A main tool for the impacts community with respect to climate risks in the coming decades is the use of dynamic downscaling from global multi-decadal climate predictions. The concept is that by using the higher spatial resolution of regional climate models, along with fine scale terrain and other landscape information, more accurate detailed impact information can be achieved.
Many millions of dollars are being spent on this approach; e.g. see
Our new paper
Pielke Sr., R.A., R. Wilby, D. Niyogi, F. Hossain, K. Dairuku, J. Adegoke, G. Kallos, T. Seastedt, and K. Suding, 2011: Dealing with complexity and extreme events using a bottom-up, resource-based vulnerability perspective. AGU Monograph on Complexity and Extreme Events in Geosciences, in press
summarizes why dynamic downscaling fails to add accurate information beyond what would be achieved just by interpolating the global model predictions onto a finer scale terrain/landscape map.
The main issues, as I summarize from our paper are:
1. As a necessary condition for an accurate prediction, the multi-decadal global climate model simulations must include all first-order climate forcings and feedbacks. However, they do not [see for example: NRC, 2005; Pielke Sr. et al., 2009].
2. These global multi-decadal predictions are unable to skillfully simulate major atmospheric circulation features such the Pacific Decadal Oscillation [PDO], the North Atlantic Oscillation [NAO], El Niño and La Niña, and the South Asian monsoon [Pielke Sr., 2010; Annamalai et al., 2007].
3. While dynamic regional downscaling yield higher spatial resolution, the regional climate models are strongly dependent on the lateral boundary conditions and interior nudging by their parent global models [e.g., see Rockel et al., 2008]. Large-scale climate errors in the global models are retained and could even be amplified by the higher spatial resolution regional models.
4. Since as reported, the global multi-decadal climate model predictions cannot accurately predict circulation features such as the PDO, NAO, El Niño, and La Niña [Compo et al., 2011] they cannot provide accurate lateral boundary conditions and interior nudging to the regional climate models.
5. The regional models themselves do not have the domain scale (or two-way interaction) to skillfully predict these larger-scale atmospheric features.
6. There is also only one-way interaction between regional and global models which is not physically consistent. If the regional model significantly alters the atmospheric and/or ocean circulations, there is no way for this information to alter the larger-scale circulation features which are being fed into the regional model through the lateral boundary conditions and nudging.
7. When higher spatial analyses of land use and other forcings are considered in the regional domain, the errors and uncertainty from the larger model still persists thus rendering the added complexity and details ineffective [Ray et al. 2010; Mishra et al. 2010].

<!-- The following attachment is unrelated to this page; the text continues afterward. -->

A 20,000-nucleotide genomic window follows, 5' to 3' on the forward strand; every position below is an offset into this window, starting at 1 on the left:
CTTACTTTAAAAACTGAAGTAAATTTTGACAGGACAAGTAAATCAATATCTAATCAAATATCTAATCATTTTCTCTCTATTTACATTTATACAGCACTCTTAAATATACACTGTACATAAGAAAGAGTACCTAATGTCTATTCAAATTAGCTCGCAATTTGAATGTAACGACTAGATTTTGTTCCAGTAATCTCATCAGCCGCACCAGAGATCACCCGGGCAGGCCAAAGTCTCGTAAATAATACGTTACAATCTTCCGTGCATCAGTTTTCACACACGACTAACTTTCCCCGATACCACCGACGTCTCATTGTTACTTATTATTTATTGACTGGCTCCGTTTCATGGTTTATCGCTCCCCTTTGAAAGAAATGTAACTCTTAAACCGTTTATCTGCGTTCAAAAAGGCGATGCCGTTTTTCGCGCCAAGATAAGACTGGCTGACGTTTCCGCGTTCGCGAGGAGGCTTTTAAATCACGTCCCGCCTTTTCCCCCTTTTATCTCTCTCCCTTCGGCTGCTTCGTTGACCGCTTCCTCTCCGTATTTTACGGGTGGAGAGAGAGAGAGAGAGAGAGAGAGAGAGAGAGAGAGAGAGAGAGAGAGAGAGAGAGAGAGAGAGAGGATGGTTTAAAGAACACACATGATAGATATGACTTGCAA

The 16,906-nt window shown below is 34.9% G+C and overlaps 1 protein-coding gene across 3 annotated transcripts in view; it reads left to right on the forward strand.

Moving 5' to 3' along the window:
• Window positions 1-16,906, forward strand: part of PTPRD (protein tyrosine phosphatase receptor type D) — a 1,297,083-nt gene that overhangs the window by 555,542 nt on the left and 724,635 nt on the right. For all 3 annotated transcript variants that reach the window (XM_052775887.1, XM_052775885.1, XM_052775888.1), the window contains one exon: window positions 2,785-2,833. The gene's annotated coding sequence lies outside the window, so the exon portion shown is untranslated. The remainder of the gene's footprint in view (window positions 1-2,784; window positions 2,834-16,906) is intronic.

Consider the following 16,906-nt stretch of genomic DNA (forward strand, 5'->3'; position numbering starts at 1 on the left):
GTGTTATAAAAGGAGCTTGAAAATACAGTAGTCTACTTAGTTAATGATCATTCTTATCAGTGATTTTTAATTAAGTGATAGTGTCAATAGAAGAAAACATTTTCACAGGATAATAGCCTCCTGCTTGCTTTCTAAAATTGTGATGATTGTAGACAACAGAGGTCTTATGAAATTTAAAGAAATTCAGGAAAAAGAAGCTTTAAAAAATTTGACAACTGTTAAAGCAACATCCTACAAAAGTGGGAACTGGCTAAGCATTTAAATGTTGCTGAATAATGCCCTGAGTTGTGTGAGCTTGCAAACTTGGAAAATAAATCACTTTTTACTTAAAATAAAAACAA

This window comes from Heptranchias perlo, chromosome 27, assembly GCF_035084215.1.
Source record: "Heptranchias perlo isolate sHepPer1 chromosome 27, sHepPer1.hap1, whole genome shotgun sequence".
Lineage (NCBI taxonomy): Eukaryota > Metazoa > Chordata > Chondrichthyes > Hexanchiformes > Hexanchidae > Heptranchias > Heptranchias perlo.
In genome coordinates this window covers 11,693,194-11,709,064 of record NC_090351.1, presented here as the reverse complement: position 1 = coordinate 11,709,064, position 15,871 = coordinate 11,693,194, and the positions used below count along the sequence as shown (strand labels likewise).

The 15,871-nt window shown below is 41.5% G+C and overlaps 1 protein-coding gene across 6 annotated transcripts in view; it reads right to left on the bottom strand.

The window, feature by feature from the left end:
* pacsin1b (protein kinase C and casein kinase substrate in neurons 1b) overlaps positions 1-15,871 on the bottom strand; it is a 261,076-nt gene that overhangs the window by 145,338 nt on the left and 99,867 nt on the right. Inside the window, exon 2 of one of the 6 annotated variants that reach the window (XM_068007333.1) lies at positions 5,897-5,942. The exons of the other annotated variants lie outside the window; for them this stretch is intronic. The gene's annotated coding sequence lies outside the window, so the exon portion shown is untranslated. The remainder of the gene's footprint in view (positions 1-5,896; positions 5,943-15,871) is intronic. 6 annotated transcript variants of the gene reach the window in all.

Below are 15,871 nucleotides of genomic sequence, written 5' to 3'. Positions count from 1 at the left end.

8. The lateral boundary conditions for input to regional downscaling require regional-scale information from a global forecast model. However the global model does not have this regional-scale information due to its limited spatial resolution. This is, however, a logical paradox since the regional model needs something that can only be acquired by a regional model (or regional observations). Therefore, the acquisition of lateral boundary conditions with the needed spatial resolution becomes logically impossible.
Finally, There is sometimes an incorrect assumption that although global climate models cannot predict future climate change as an initial value problem, they can predict future climate statistics as a boundary value problem [Palmer et al., 2008]. With respect to weather patterns, for the downscaling regional (and global) models to add value over and beyond what is available from the historical, recent paleo-record, and worse case sequence of days, however, they must be able to skillfully predict the changes in the regional weather statistics.
There is only value for predicting climate change, however, if they could skillfully predict the changes in the statistics of the weather and other aspects of the climate system. There is no evidence, however, that the model can predict changes in these climate statistics even in hindcast. As highlighted in Dessai et al.  the finer and time-space based downscaled information can be “misconstrued as accurate”, but the ability to get this finer-scale information does not necessarily translate into increased confidence in the downscaled scenario [Wilby, 2010].
As also discussed in my post on June 9 2011
Dynamic downscaling from multi-decadal global model projections do not add proven value to spatial or temporal accuracy that can assist the impacts community in ways beyond what is already available from historical, paleo- or analogue records. I welcome guest posts from climate scientists colleagues who feel they can refute this conclusion.